‘We would happily advise families in a similar situation to consider this option.’
Mrs Malone, now 68, is set to continue taking the supplement as part of her medication regimen.
Lead author Professor John Nolan, from the Nutrition Research Centre Ireland, said: ‘This is a major breakthrough in the management of Alzheimer’s Disease.
‘Not only do we have testament that the supplement is working for the Malone family, but our research findings are statistically significant.’
How was the study carried out?
Researchers gave 12 patients with mild-to-moderate Alzheimer’s a daily supplement containing xanthophyll carotenoid, a pigment found in peaches and papayas.
WHAT IS ALZHEIMER’S?
Alzheimer’s disease is a progressive, degenerative disease of the brain, in which build-up of abnormal proteins causes nerve cells to die.
This disrupts the transmitters that carry messages, and causes the brain to shrink.
More than 5 million people suffer from the disease in the US, where it is the 6th leading cause of death.
As brain cells die, the functions they provide are lost.
That includes memory, orientation and the ability to think and reason.
The progress of the disease is slow and gradual.
On average, patients live five to seven years after diagnosis, but some may live for ten to 15 years.
- Loss of short-term memory
- Behavioral changes
- Mood swings
- Difficulties dealing with money or making a phone call
- Severe memory loss, forgetting close family members, familiar objects or places
- Becoming anxious and frustrated over inability to make sense of the world, leading to aggressive behavior
- Eventually lose ability to walk
- May have problems eating
- The majority will eventually need 24-hour care
Source: Alzheimer’s Association
Xanthophyll carotenoid is made up of lutein, meso-zeaxanthin and zeaxanthin, which make up the L, MZ and Z part of the researchers’ formula.
Thirteen patients with moderate-to-severe dementia were given the same nutrients in a different supplement, which also contained fish oils DHA and EPA.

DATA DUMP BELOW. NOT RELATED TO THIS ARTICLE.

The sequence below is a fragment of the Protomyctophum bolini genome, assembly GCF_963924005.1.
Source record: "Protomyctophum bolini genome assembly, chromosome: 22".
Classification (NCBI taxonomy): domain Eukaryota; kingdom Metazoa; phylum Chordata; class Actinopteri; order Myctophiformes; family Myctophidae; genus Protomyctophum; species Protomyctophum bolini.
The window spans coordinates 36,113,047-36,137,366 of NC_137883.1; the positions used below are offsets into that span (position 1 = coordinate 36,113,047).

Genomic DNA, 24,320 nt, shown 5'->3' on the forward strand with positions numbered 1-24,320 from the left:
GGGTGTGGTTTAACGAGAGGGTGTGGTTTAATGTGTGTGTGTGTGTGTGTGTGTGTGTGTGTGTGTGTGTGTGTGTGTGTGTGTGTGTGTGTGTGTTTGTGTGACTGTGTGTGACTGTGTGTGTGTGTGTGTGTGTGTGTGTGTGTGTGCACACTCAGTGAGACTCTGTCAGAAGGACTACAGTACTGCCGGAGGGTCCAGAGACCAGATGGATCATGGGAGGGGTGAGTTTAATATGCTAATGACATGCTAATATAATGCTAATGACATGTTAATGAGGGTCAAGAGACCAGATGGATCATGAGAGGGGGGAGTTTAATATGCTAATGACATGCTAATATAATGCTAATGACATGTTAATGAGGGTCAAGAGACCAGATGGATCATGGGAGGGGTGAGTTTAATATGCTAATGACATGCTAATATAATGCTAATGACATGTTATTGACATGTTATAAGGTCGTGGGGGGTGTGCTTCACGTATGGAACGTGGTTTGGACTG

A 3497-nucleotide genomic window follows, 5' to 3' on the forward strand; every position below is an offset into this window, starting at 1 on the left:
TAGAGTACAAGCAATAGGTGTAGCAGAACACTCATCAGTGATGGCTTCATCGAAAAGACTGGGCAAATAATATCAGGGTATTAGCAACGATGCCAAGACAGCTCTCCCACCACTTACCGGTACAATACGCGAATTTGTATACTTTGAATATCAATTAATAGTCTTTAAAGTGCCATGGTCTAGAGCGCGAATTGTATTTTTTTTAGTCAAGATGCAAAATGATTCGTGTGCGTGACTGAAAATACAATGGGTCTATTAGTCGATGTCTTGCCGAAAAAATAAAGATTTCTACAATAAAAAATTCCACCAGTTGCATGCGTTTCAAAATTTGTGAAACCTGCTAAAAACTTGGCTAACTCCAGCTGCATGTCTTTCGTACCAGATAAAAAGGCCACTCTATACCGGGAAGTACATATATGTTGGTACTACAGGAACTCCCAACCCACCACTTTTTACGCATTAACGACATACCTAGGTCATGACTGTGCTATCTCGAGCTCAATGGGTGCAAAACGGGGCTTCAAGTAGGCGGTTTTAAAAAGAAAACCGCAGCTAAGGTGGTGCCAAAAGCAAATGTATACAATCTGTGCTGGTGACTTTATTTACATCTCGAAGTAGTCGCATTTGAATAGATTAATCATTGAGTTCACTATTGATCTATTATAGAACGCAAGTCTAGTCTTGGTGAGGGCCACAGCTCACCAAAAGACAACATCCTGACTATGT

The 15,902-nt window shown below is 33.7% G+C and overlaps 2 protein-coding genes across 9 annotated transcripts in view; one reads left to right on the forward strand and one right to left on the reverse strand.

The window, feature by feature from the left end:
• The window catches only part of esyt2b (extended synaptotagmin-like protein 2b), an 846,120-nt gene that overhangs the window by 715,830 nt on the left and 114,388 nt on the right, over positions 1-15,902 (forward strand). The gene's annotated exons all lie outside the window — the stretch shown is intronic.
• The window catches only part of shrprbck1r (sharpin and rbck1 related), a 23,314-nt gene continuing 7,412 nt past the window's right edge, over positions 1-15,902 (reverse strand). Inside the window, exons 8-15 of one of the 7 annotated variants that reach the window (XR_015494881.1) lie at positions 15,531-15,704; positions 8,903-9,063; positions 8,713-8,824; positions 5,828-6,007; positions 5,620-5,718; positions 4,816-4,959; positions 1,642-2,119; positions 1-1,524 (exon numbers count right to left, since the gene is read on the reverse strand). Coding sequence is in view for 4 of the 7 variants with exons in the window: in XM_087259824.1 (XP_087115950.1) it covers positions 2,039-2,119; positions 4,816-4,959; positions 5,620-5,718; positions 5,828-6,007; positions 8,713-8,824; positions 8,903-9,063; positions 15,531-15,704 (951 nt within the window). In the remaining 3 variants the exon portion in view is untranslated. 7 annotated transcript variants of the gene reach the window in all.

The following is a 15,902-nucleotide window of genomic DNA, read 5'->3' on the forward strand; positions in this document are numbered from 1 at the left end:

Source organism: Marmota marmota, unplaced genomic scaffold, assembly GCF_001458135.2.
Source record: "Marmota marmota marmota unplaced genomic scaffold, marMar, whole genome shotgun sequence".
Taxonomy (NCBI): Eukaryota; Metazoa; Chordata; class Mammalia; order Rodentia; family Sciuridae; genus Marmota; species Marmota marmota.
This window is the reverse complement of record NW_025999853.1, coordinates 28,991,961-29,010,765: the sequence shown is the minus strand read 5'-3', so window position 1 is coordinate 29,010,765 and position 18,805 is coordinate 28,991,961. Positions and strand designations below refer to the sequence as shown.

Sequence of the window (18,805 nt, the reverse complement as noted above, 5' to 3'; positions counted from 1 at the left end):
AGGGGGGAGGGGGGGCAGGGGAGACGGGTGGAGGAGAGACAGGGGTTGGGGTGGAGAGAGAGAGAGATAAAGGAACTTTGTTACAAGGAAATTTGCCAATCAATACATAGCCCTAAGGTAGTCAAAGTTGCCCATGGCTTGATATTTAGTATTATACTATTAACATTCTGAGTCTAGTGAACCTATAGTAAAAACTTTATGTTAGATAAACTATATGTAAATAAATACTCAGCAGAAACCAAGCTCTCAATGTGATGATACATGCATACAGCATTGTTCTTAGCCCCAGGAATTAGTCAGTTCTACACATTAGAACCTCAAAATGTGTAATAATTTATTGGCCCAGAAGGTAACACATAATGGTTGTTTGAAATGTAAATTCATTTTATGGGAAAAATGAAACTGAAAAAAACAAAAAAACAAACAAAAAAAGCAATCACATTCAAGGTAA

All of the patients were followed for 18 months for the study, published in the Journal of Alzheimer’s Disease.
A further 15 people without Alzheimer’s were given just xanthophyll carotenoid and were monitored for six months.
What did the study find?
Results suggested that combining xanthophyll carotenoid with fish oils significantly reduces the progression of Alzheimer’s.
Carers of those taking the =[L+MZ+Z+DHA+EPA] supplement reported their patients’ memories, sight and moods improved.
Since the study ended, families and carers of patients on the supplement have asked for continued access to the nutritional supplement.
The researchers, led by Professor John Nolan, claimed the patients are ‘adamant it has had a very positive impact’.
Dr Alan Howard, a respected Cambridge University academic and founder of The Howard Trust, which funded the study, welcomed the results.
He said: ‘This represents one of the most important medical advancements of the century.
‘Alzheimer’s is the largest public health crisis the UK has ever faced, and drug companies have so far fallen at every hurdle in finding a solution.
‘This study gives us that breakthrough, in a unique natural compound of nutrients.’
Professor Riona Mulcahy, from University Hospital Waterford, hailed the findings as a ‘very exciting development’.